I like Deontay Wilder (33-0, 32ko), lets just say that before I go any further with this article – but I am firmly in an underwhelmed majority, who are quietly sniggering at his choice of opponent for the maiden defence of his WBC heavyweight title – the unheralded and decidedly NOT world-class Eric Molina (23-2, 17ko)
I think it’s fair to say this isn’t the most fantastic use of Wilder’s voluntary defence, but honestly – for a world champ who only knocked over part-timers and mis-matched pros before fighting Stiverne and winning his title, what did we really expect?
Promoter Eddie Hearn made an interesting point today, regarding the situation and his fighter – up & coming Olympic Gold medal winning prospect Anthony Joshua (12-0, 12ko)
Joshua flattened Raphael Zumbano Love in his last fight on Saturday without breaking a sweat.
Eric Molina took 8 rounds to stop him in his last fight in January!
Hearn tweeted to say that Jason Gavern was Deontay’s fight before Stiverne and that it was his 32nd bout. He won that after Gavern retired at the end of the 4th.
Anthony Joshua, in just his 11th pro fight – not only floored Gavern more times than Wilder, he actually knocked him out – not just RTD him – and he did it a round earlier.
Food for thought huh?
Credibility is not a word we can currently attribute to Deontay Wilder and it’s very unfair for American’s in particular to criticise British heavyweight’s Tyson Fury and Joshua, when their own future star of the division is fighting fights like this.
Even Kevin Johnson, who fights Anthony Joshua on the 30th of this month, is a better calibre opponent than Molina – who was knocked out by the solid, yet average Chris Arreola inside a round in 2012.
The fight with Johnson is only going to be Joshua’s 13th fight.
Fury will fight Wladimir Klitschko later in the year, enforcing his WBO mandatory status, and even if he loses as most expect – he will have extended himself further than Deontay has done thus far in his career.
I’m sorry but this fight is another joke from Wilder and exactly why I was so cautious of jumping on board the hype train after the career best Stiverne win. I was more impressed with Deontay, but not totally sold.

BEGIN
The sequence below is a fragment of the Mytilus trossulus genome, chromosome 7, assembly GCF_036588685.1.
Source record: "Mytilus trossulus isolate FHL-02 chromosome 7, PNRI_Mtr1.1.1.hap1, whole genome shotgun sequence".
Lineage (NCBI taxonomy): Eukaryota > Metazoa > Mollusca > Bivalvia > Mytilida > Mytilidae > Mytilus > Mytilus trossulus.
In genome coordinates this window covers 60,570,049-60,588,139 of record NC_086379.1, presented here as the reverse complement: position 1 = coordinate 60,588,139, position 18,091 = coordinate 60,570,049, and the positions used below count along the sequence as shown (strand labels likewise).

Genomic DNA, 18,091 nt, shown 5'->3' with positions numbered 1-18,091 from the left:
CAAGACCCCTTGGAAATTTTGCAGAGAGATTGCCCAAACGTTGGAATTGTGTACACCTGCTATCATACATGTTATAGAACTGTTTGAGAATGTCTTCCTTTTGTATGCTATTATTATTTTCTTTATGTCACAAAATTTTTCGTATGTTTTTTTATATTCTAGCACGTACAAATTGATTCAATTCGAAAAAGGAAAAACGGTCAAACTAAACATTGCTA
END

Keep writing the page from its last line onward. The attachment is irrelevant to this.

I’m 100% convinced Tyson Fury is a better technical boxer, as the big man has displayed very effectively in recent fights against Dereck Chisora and Christian Hammer – switch hitting, displaying good footwork and movement, while working well at range and on the inside when needed.
It’s such a shame that a fight between the two of THEM wasn’t next up for the fans. In terms of levels – they are pretty evenly matched and would have made for a great build-up! With Wilder’s power and Fury’s skillset/questionable chin – it would – and hopefully still will be – a great fight.
I’m also convinced Anthony Joshua carries the same degree of power as Wilder – if not more. The first guy who went in front of Deontay who wasn’t a tomato can (B-Ware) took him the distance. I’d say Joshua has more skill and potential as a boxer too and will soon grow into himself as the tests increase. We shall see how his own knockout run continues as the levels increase – though at least they are finally starting to.
Wilder is prone to being quite flat footed and throws like chicken-legged windmill at times. Particularly if he can sniff a finish. The technique is so awful when he’s swinging wildly I was surprised Stiverne didn’t chin-check him with a counter hook when he was backed up on the ropes.
Perhaps the Haiti-born Canadian’s claims to be suffering from severe dehydration really did affect his performance in the fight?
It’s worth noting Deontay obviously didn’t fancy using his voluntary defence to give Stiverne a shot at winning his belt back if he really was not 100% back in January….(Or Al Haymon didn’t – we know how he does like to protect his fighters after all!)
I’ll leave it there because I don’t want this to sound like an anti-Wilder piece because I like the guy. Yet the fact remains he’s had just one decent name on his record.
Even Tyson Fury can boast better quality in Chisora, Steve Cunningham and Johnson on his own slate.
If we give Deontay a freebie on this one, then we will be looking at sterner tests for the future. On the face of it, the winner of the Alexander Povetkin/Mike Perez fight on the 22nd becomes his mandatory challenger and next fight.
Unless of course Al Haymon pays some “step-aside” money to allow another lower ranked fighter in first!!!
Either way I want to see much more from Deontay Wilder than this. Just because he has a portion of the heavyweight championship of the world, it doesn’t mean he can play cherry-picker with such a prestigious title around his waist.
The fans – well most of them – are NOT STUPID!!!
Many thanks for reading
You can follow me on Twitter @Undilutedpoison